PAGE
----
Although he or she may want to avoid discussing the issue, understanding the feelings and emotions that make him or her want to self-injure is an essential component of treatment. In addition to better understanding what causes someone to self-injure, treatment also focuses on learning more adaptive ways of coping, so that the individual can find healthier and safer ways to solve his or her problems.
Trying to force someone to change his or her behaviour before he or she is ready will only make the person increasingly resistant to treatment and cause frustration for you. The young person needs you to be part of his or her support system now and when he or she is in treatment. Self- injury can become addictive and a habit, so it is important to be patient during recovery.
Remember that the person needs to have healthier coping strategies in place before completely relinquishing his or her self-injurious behaviour. Being a positive influence while the young person is seeking professional help is important. Encourage him or her to avoid things that can be used to hurt him- or herself.
Remind the person to do things that make him or her happy. Help him or her connect with other people. Even just spending time with him or her and listening to what he or she has to say can make a difference. A variety of treatment options exist for youth who self-injure. Determining which course of action is appropriate for each individual should be done with the guidance of a trained health professional. Rather than treating the self-injury directly, medication helps with the underlying issues that are contributing to why someone chooses to self-injure.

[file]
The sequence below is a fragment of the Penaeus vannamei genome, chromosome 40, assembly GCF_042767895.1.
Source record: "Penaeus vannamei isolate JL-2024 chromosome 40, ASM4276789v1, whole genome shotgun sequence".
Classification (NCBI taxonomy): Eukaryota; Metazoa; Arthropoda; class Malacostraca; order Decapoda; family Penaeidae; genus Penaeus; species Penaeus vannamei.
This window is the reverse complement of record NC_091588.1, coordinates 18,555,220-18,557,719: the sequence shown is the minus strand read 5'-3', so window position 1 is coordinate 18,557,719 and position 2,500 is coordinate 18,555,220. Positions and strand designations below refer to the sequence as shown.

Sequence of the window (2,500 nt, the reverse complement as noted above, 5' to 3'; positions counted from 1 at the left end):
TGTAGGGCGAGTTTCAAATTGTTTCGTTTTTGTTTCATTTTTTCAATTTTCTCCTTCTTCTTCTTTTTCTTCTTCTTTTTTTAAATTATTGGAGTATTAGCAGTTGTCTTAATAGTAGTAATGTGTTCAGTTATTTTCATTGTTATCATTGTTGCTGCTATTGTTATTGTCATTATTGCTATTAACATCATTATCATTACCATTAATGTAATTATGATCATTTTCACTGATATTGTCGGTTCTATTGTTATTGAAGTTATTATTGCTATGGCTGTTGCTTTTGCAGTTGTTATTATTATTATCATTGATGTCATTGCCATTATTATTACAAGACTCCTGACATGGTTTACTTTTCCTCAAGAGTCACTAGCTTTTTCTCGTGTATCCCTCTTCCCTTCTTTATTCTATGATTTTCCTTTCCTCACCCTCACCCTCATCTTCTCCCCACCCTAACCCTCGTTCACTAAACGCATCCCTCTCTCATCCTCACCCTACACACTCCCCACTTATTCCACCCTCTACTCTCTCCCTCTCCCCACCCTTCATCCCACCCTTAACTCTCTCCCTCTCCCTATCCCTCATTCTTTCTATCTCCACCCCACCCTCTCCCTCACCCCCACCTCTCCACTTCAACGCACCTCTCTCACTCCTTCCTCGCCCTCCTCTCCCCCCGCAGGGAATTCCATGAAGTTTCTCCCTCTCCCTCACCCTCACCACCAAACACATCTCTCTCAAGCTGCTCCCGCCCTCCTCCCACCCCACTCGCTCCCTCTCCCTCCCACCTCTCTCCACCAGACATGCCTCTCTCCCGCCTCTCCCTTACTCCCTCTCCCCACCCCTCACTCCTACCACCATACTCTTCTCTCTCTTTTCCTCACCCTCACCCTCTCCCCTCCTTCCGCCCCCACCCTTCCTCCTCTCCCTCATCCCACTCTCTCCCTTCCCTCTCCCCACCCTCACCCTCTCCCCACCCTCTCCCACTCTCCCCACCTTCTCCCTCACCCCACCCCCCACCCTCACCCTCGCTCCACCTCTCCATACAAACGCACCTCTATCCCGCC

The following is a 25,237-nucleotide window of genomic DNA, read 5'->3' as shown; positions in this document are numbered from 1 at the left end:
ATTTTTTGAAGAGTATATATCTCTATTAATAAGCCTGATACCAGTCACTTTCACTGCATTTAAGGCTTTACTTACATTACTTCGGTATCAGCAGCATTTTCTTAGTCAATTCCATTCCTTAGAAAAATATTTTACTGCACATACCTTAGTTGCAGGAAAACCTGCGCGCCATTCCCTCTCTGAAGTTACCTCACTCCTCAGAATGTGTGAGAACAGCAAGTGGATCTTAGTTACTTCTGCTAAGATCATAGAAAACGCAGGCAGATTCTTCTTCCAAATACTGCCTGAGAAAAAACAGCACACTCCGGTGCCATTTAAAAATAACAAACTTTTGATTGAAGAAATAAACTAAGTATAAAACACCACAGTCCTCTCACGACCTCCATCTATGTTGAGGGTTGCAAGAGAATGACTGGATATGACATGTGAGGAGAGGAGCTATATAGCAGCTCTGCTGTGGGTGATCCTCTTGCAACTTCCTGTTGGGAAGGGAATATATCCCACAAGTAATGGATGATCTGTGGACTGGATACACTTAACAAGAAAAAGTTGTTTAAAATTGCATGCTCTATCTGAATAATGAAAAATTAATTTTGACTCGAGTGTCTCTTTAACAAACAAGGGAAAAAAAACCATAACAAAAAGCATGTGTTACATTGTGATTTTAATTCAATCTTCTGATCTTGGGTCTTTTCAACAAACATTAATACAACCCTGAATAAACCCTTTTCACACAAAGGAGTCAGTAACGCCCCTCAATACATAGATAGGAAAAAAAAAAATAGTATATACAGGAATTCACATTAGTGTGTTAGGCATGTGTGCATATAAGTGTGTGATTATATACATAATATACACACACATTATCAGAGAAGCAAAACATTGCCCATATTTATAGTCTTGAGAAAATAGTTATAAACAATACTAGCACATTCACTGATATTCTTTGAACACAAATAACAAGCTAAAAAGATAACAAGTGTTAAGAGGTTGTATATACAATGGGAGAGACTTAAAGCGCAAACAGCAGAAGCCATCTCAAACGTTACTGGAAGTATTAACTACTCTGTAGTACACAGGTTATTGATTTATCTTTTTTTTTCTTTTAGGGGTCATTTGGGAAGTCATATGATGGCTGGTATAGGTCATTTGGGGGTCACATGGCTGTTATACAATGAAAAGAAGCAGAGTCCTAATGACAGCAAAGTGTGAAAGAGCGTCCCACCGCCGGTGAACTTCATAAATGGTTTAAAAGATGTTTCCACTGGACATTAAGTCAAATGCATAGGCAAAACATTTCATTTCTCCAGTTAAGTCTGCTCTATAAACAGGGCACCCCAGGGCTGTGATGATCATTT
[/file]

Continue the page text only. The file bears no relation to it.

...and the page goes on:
For more information on how to properly use medications, check out MedEd. School supports: Sometimes certain adaptations can be made by the school to assist a student in coping with and managing his or her self-injury. Contagion and Self-Injury For someone who uses healthy coping strategies to deal with emotion, knowing that someone else self-injures is unlikely to make them start. If, however, someone has difficulty coping with intense emotions, he or she may be more likely to self-injure after finding out that someone he or she knows self-injures.
Be attentive to what the young person watches and hears, and talk to him or her about how he or she is feeling. Most often, young people who self-injure are looking for a way to deal with their emotions, and they will continue to self-injure until they learn more effective coping strategies. In this issue Mental Health Academy — Develop a foundation in mental health literacy for you and your students Community Highlight — Nova Scotia school-based mental health initiatives Welcome to another edition of the TeenMentalHealth.
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Feel free to join the conversation by sharing questions, feedback, photos, or […]. What are the symptoms of self-injury? Who is at risk for self-injury behaviours? How do you know if someone you love self-injures? How can you tell the difference between suicide and non-suicidal self-injury? What are the criteria for diagnosis of non-suicidal self-injury?